Author Topic: The theory of possible conversion of an induction motor to BLDC operation.  (Read 20362 times)

Offline arlo1

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On second hand.....I do not think we want a ferrous rotor core to compete with the magnets....do we?

   If you use a ironless core you have to spend a lot of time designing it to work without the iron to direct the flux most of the time it will be easier/faster/cheaper to design it with an iron flux ring behind the magnets.
Quote
The R/C guys use non magnetic materials in their motors...

Miz
Wrong where did you read this?  ALL my rc motors including my big 12kw continuous motor have a iron flux ring all of mine are out runners but it is really easy to make with iron all you do is make a rotor out of pipe the right size and attach the magnets.  If you want lower eddy currents at hi speed you can use lams like the volt and David's motors have.   Start reading here.  http://endless-sphere.com/forums/viewtopic.php?f=30&t=240
I will find more.

PS I tried to respond to this 7 f'n times at work and my phone kept hitting the amazon add even though its not even close.  Then I got a response typed and the amazon link caused me to loose it.   I was so close to saying F this forum.  No offence to you Ivan or Miz but I don't have time for that.

Offline mizlplix

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Ivan needs to be home to work on the server.  He plans to dump Amazon then.

So, I guess the picture of the rotor at the top of this thread has an aluminum (or a steel) hub?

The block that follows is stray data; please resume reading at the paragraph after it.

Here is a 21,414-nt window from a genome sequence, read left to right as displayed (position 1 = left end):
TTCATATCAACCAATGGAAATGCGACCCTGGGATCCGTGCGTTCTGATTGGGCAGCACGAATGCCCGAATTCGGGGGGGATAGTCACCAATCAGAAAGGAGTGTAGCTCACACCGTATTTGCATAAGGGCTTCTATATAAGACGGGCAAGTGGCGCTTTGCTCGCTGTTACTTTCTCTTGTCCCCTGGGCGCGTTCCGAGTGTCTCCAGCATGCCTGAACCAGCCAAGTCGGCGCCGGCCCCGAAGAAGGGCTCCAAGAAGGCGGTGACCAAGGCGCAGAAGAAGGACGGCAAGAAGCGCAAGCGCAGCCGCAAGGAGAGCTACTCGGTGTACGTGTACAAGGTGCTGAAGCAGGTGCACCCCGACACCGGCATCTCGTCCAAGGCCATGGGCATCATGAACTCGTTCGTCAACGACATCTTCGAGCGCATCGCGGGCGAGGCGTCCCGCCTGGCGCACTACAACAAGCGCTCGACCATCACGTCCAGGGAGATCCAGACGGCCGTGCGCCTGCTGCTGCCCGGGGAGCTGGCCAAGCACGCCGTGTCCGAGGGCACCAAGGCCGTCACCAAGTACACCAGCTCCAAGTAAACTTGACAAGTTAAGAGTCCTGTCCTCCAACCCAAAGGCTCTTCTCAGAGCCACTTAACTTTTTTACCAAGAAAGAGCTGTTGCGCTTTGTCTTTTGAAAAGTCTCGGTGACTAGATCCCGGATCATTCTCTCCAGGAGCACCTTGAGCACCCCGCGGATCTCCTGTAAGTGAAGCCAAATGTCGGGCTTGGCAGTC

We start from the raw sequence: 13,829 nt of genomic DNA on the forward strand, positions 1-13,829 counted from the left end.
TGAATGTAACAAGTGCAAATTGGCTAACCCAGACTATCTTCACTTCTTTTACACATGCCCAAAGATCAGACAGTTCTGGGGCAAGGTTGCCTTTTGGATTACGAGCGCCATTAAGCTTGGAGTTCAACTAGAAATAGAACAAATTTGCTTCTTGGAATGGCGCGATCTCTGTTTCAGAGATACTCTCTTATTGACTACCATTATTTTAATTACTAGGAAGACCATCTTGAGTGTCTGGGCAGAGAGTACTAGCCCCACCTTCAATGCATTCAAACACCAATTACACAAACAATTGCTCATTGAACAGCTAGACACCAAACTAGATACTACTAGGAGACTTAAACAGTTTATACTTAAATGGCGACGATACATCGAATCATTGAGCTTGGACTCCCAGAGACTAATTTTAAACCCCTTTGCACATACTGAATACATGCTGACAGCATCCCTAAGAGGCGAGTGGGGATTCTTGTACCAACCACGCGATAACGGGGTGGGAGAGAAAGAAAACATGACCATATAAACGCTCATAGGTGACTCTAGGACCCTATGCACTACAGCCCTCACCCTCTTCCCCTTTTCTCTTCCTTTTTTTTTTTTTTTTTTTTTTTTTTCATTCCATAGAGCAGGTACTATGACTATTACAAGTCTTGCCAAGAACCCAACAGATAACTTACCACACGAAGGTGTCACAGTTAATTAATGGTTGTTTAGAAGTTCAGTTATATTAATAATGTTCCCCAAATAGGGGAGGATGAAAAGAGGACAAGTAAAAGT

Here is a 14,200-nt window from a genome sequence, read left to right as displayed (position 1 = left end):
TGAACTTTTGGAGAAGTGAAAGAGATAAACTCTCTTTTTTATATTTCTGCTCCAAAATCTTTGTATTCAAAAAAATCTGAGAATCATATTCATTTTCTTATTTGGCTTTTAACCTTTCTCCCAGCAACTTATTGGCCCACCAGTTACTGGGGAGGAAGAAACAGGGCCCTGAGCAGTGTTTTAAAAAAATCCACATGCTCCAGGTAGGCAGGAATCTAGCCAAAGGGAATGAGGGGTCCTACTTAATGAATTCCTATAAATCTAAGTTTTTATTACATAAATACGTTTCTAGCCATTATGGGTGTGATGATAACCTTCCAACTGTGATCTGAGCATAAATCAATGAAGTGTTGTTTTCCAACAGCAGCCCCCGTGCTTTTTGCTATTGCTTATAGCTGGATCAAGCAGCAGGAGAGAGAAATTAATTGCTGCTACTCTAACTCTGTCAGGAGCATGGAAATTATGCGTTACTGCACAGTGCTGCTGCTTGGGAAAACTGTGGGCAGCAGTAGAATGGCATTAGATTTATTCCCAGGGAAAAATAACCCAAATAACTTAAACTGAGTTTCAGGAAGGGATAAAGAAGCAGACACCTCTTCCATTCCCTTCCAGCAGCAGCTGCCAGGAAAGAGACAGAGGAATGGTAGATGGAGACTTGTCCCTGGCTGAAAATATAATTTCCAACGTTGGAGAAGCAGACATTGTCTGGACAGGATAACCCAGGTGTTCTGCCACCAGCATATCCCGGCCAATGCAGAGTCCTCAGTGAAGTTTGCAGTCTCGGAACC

And the magnets need to set directly on it?

This means I could drill the shaft hollow and flow water through it to cool the magnets.

Or do I just lathe turn the original core down a touch to open up the gap and then drill holes for the magnets?

I was wondering if the big iron core would be fighting the magnets somehow?

Thx, Miz
1930 Ford Speedster, AC50, full manual powerglide, 6.14gears, 38-130AH CALBs.

Offline arlo1

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You can see the flux lines in this inner runner simulation using FEMM   http://endless-sphere.com/forums/viewtopic.php?f=30&t=40614&hilit=femm

Offline arlo1

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Offline arlo1

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Another one with lams making up the rotor and a magnet inside the lams with a great picture. http://www.endless-sphere.com/forums/viewtopic.php?f=30&t=41153

Offline piotrsko

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so what arlo is saying is we need to go back to my easy rotor suggestion?  IMHO kinda no reason to use the halbach array with a iron backing

Offline arlo1

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so what arlo is saying is we need to go back to my easy rotor suggestion?  IMHO kinda no reason to use the halbach array with a iron backing
Yes I think that's how it works if you want to build a BLDC (PMAC) motor with no flux ring you should use a hallbach array.   There is always more then one way to skin a cat but for a DIY setup it needs to be cheep and easy to build.